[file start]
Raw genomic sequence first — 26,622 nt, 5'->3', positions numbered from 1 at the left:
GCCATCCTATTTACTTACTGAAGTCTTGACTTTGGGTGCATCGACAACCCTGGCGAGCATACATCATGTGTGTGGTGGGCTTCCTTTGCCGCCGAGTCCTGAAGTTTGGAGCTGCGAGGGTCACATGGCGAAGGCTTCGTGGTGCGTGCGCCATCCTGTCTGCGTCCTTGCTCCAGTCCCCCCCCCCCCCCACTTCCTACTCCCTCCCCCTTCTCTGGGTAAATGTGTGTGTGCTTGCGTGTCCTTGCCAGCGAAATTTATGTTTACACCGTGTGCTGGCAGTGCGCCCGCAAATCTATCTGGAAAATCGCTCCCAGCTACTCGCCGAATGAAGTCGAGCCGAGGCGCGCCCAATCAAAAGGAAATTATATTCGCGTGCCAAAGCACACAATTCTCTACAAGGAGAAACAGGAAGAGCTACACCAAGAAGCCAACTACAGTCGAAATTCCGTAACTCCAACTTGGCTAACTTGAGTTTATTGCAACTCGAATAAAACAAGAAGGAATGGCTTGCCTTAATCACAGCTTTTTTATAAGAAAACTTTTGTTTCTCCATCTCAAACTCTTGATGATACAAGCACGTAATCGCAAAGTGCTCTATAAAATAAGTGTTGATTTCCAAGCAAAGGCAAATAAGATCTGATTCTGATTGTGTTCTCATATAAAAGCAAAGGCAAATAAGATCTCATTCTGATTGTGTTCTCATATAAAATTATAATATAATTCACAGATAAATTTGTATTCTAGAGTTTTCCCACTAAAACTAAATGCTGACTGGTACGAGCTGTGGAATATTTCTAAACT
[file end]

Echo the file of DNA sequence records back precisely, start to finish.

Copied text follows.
Raw genomic sequence first — 26,622 nt, 5'->3', positions numbered from 1 at the left:
GCCATCCTATTTACTTACTGAAGTCTTGACTTTGGGTGCATCGACAACCCTGGCGAGCATACATCATGTGTGTGGTGGGCTTCCTTTGCCGCCGAGTCCTGAAGTTTGGAGCTGCGAGGGTCACATGGCGAAGGCTTCGTGGTGCGTGCGCCATCCTGTCTGCGTCCTTGCTCCAGTCCCCCCCCCCCCCCACTTCCTACTCCCTCCCCCTTCTCTGGGTAAATGTGTGTGTGCTTGCGTGTCCTTGCCAGCGAAATTTATGTTTACACCGTGTGCTGGCAGTGCGCCCGCAAATCTATCTGGAAAATCGCTCCCAGCTACTCGCCGAATGAAGTCGAGCCGAGGCGCGCCCAATCAAAAGGAAATTATATTCGCGTGCCAAAGCACACAATTCTCTACAAGGAGAAACAGGAAGAGCTACACCAAGAAGCCAACTACAGTCGAAATTCCGTAACTCCAACTTGGCTAACTTGAGTTTATTGCAACTCGAATAAAACAAGAAGGAATGGCTTGCCTTAATCACAGCTTTTTTATAAGAAAACTTTTGTTTCTCCATCTCAAACTCTTGATGATACAAGCACGTAATCGCAAAGTGCTCTATAAAATAAGTGTTGATTTCCAAGCAAAGGCAAATAAGATCTGATTCTGATTGTGTTCTCATATAAAAGCAAAGGCAAATAAGATCTCATTCTGATTGTGTTCTCATATAAAATTATAATATAATTCACAGATAAATTTGTATTCTAGAGTTTTCCCACTAAAACTAAATGCTGACTGGTACGAGCTGTGGAATATTTCTAAACT